Havre city officials may soon have more authority to fight diseased and blighted trees on city and private property.
The city council's Ordinance Committee gave tentative approval to legislation that would give Parks and Recreation officials the authority they say they need. Lawyers will compile changes made during Tuesday's meeting, and the ordinance will be voted on at the next meeting. The date has not been set.
But the ordinance will not include a provision that opponents feared gave the city unilateral permission to enter public property. Those concerns were rectified during a meeting Tuesday night.
"You're going to send Joe Bob over to my house and say 'I don't like that tree, so I'm going to fine you.' Is that what this is about?" asked Charles Grant, the lone interested resident at the meeting. "Where's our liberty?"
But acting chair Janet Trethewey said that was not the intention at all.
She said parks officials were concerned about the spread of Dutch Elm disease and pine beetles. If city officials were concerned that a diseased tree were on private property, they would work with the owner to see that it be cut down. The city would follow legal measures to get onto the property only if the owner were uncooperative, she said.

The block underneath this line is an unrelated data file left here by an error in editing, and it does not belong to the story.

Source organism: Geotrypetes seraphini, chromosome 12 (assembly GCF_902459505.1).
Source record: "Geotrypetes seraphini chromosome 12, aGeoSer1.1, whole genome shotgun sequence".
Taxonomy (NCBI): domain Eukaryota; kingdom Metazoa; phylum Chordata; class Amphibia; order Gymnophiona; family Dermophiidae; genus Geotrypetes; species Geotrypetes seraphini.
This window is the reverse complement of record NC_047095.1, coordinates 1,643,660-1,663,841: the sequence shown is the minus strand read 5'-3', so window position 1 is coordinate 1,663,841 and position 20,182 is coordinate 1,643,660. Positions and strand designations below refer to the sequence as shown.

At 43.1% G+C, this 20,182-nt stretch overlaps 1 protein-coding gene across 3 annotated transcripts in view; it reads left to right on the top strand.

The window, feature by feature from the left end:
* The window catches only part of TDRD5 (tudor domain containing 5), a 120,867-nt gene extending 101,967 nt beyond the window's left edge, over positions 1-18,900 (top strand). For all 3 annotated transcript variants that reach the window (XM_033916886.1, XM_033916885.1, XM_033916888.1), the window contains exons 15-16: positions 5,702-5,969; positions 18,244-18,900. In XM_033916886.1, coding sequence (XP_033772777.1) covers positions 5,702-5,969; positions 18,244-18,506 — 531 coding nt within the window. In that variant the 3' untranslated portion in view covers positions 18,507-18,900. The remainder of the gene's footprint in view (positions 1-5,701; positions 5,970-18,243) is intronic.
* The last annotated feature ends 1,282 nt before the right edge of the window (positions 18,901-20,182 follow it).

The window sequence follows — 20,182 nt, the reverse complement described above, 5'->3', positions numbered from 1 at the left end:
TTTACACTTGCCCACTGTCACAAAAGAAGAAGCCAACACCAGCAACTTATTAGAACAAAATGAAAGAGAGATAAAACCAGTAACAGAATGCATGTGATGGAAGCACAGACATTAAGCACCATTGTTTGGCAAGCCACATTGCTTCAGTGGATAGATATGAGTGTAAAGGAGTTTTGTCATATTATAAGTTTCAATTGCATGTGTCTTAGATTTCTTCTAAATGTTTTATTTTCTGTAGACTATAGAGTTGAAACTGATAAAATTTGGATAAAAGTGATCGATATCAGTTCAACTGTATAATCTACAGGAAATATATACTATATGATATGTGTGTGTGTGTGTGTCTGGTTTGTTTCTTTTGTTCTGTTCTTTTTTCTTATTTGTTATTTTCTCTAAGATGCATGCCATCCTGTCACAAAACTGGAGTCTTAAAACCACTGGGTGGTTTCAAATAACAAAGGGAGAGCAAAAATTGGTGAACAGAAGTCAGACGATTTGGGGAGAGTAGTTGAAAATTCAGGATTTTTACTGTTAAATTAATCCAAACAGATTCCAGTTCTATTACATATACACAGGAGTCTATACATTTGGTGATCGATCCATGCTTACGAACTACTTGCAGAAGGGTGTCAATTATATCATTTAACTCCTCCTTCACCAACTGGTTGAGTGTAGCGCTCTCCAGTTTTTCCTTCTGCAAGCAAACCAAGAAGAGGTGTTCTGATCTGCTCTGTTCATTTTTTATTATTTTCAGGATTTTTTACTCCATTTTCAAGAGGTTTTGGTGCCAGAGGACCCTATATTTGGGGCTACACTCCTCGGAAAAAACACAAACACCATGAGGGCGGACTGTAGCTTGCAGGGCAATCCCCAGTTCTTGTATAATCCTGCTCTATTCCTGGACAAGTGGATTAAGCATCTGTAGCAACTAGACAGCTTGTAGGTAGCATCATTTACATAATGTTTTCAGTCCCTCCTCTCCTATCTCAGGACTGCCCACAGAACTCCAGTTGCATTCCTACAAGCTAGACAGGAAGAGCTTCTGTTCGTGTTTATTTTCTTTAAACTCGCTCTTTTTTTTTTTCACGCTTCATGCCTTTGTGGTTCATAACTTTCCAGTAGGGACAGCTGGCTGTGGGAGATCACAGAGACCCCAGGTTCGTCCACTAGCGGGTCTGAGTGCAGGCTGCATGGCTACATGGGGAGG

"We're living on the plains, and every tree is important," she said.
Diseased or blighted trees that might fall onto sidewalks or neighboring homes would also be covered under the ordinance, she said.
The ordinance would also prohibit people from tampering with city-owned trees — either near sidewalks, on boulevards or in city parks — from being torn down by people.
Trethewey said some people cut down pine trees in city parks last year, apparently planning to use them as Christmas trees. The trees had been planted in memory of deceased people, she said.
The legislation was needed to help solve these problem, council members said.
"This is not something we took up because we needed something to do," said council member Bob Kaul.
Violators of the ordinance would be fined $500, and tax liens would be placed on their property if they failed to pay.
During the meeting, committee members softened some of the language in the ordinance.
And at the end of the session, Grant seemed pleased with the changes.
The committee also moved forward with an ordinance aimed at strengthening the animal control regulations.
City moves to fight tree blight
Published: Wednesday, August 18th, 2010
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